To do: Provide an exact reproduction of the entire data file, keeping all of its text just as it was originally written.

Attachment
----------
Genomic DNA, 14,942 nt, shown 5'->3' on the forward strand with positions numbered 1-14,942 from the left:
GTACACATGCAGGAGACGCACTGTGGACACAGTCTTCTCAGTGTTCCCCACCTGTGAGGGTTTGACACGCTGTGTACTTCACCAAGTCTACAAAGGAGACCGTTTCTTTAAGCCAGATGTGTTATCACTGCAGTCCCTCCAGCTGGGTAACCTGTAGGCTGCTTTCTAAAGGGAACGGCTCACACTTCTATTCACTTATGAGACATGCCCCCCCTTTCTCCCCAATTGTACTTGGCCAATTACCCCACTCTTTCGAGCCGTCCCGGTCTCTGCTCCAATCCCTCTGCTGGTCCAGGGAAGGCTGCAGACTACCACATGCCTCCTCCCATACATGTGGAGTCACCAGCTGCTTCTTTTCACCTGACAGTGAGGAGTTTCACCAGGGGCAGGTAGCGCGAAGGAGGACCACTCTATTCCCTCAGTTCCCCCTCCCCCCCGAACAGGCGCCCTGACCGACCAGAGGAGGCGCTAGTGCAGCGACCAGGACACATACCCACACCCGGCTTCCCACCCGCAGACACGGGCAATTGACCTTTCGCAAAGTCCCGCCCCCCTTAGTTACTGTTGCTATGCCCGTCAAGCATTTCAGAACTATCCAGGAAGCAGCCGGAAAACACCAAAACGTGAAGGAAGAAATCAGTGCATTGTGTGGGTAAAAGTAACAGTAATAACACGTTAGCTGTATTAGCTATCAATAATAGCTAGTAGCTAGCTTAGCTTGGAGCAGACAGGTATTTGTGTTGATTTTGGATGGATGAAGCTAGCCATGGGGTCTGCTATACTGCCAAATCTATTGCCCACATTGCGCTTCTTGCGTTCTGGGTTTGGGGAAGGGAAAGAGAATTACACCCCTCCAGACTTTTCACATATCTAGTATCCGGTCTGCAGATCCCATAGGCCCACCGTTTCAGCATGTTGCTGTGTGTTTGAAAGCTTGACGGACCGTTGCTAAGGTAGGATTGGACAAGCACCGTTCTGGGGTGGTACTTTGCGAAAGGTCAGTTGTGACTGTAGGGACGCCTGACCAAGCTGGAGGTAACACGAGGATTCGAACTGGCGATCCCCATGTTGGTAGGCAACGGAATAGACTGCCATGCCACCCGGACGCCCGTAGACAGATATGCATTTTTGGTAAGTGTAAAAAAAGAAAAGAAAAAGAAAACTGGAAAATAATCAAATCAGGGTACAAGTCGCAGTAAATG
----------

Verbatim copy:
Genomic DNA, 14,942 nt, shown 5'->3' on the forward strand with positions numbered 1-14,942 from the left:
GTACACATGCAGGAGACGCACTGTGGACACAGTCTTCTCAGTGTTCCCCACCTGTGAGGGTTTGACACGCTGTGTACTTCACCAAGTCTACAAAGGAGACCGTTTCTTTAAGCCAGATGTGTTATCACTGCAGTCCCTCCAGCTGGGTAACCTGTAGGCTGCTTTCTAAAGGGAACGGCTCACACTTCTATTCACTTATGAGACATGCCCCCCCTTTCTCCCCAATTGTACTTGGCCAATTACCCCACTCTTTCGAGCCGTCCCGGTCTCTGCTCCAATCCCTCTGCTGGTCCAGGGAAGGCTGCAGACTACCACATGCCTCCTCCCATACATGTGGAGTCACCAGCTGCTTCTTTTCACCTGACAGTGAGGAGTTTCACCAGGGGCAGGTAGCGCGAAGGAGGACCACTCTATTCCCTCAGTTCCCCCTCCCCCCCGAACAGGCGCCCTGACCGACCAGAGGAGGCGCTAGTGCAGCGACCAGGACACATACCCACACCCGGCTTCCCACCCGCAGACACGGGCAATTGACCTTTCGCAAAGTCCCGCCCCCCTTAGTTACTGTTGCTATGCCCGTCAAGCATTTCAGAACTATCCAGGAAGCAGCCGGAAAACACCAAAACGTGAAGGAAGAAATCAGTGCATTGTGTGGGTAAAAGTAACAGTAATAACACGTTAGCTGTATTAGCTATCAATAATAGCTAGTAGCTAGCTTAGCTTGGAGCAGACAGGTATTTGTGTTGATTTTGGATGGATGAAGCTAGCCATGGGGTCTGCTATACTGCCAAATCTATTGCCCACATTGCGCTTCTTGCGTTCTGGGTTTGGGGAAGGGAAAGAGAATTACACCCCTCCAGACTTTTCACATATCTAGTATCCGGTCTGCAGATCCCATAGGCCCACCGTTTCAGCATGTTGCTGTGTGTTTGAAAGCTTGACGGACCGTTGCTAAGGTAGGATTGGACAAGCACCGTTCTGGGGTGGTACTTTGCGAAAGGTCAGTTGTGACTGTAGGGACGCCTGACCAAGCTGGAGGTAACACGAGGATTCGAACTGGCGATCCCCATGTTGGTAGGCAACGGAATAGACTGCCATGCCACCCGGACGCCCGTAGACAGATATGCATTTTTGGTAAGTGTAAAAAAAGAAAAGAAAAAGAAAACTGGAAAATAATCAAATCAGGGTACAAGTCGCAGTAAATG